Sixty would have been better, but I was a realist. At two hundred pounds, with a thirteen month lead, fifty pounds was probably all I could get off before I had to actually wear the thing. Anyway, since I was wearing the dress for Scott, I wanted him to like it, and I wanted him to come pick it out. Unfortunately, bridal shops still exist in a Twilight Zone,
where you step through the doors and walk back eighty years. Men just don’t go there. I terrorized a couple of them with my husband-to-be before I just went to David’s Bridal, which was at least a little more modern. They still warned the whole building that there was a man in the dressing room, but they at least let him accompany me. I still don’t see the problem. The women are behind closed doors surrounded by a bevy of employees and flighty friends and relatives. My lone male posed no threat to them whatsoever. My God – he’d have been mobbed before he even got close to seeing a bare leg, let alone someone in panties.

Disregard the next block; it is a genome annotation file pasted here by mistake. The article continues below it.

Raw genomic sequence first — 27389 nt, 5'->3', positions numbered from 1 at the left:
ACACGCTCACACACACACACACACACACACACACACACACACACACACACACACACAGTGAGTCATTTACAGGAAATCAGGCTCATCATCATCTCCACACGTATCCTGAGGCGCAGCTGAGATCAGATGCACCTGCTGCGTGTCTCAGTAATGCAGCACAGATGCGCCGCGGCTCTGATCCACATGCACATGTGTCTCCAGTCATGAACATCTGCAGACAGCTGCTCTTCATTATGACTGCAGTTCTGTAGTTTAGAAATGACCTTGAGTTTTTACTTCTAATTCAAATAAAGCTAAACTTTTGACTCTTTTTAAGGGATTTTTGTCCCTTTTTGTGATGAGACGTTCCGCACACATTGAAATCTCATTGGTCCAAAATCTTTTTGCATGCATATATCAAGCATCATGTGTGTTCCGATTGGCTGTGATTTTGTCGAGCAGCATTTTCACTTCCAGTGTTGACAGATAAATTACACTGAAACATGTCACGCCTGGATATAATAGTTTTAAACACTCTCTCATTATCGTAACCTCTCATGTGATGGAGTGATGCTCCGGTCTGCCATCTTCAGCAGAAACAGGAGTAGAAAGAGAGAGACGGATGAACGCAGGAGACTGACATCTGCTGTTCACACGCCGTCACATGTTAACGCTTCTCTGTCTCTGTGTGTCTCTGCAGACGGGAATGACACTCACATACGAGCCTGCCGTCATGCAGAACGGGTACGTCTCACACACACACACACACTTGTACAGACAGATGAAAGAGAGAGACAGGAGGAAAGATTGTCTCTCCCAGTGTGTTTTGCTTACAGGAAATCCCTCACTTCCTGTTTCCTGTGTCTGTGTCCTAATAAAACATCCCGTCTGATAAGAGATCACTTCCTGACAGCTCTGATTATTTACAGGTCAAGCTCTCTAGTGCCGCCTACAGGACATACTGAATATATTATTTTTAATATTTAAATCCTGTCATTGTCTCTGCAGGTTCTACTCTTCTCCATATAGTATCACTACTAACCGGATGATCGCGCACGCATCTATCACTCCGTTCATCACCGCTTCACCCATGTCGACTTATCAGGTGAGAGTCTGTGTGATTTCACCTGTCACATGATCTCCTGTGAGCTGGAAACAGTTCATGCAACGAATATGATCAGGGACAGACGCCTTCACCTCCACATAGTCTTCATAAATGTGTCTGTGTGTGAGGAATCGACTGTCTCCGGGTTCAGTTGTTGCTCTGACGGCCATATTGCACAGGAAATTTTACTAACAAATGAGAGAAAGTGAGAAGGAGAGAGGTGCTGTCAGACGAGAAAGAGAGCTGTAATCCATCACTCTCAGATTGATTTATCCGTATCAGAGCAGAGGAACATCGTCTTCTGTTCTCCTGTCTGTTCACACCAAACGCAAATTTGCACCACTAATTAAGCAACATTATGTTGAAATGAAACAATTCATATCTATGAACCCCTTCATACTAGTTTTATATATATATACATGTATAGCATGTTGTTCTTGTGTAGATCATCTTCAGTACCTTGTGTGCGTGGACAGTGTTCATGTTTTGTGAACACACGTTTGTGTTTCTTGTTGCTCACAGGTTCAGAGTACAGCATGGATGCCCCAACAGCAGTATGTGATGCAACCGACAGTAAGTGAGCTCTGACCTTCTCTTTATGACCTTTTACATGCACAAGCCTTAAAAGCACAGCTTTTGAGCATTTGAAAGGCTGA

By the time we got to David’s we were running late for premarital counseling with our pastor. So I had time to try on exactly one dress. Everybody but me was planning on multiple shopping trips. We were a little more than a month away from the wedding, and I only had about five more pounds to lose. I was as ready to look decent in white as I ever would be, and I did not intend to dwell on the choice. I checked sizes on the rack and put on the first one that would fit me.
“Do you like it?” I asked Scott. He did.
“Do you like it?” I asked Betty. She did.
I said “Great. It should be perfect in five pounds, here’s a credit card.” And I left my stunned mother-in-law to pay for the purchase.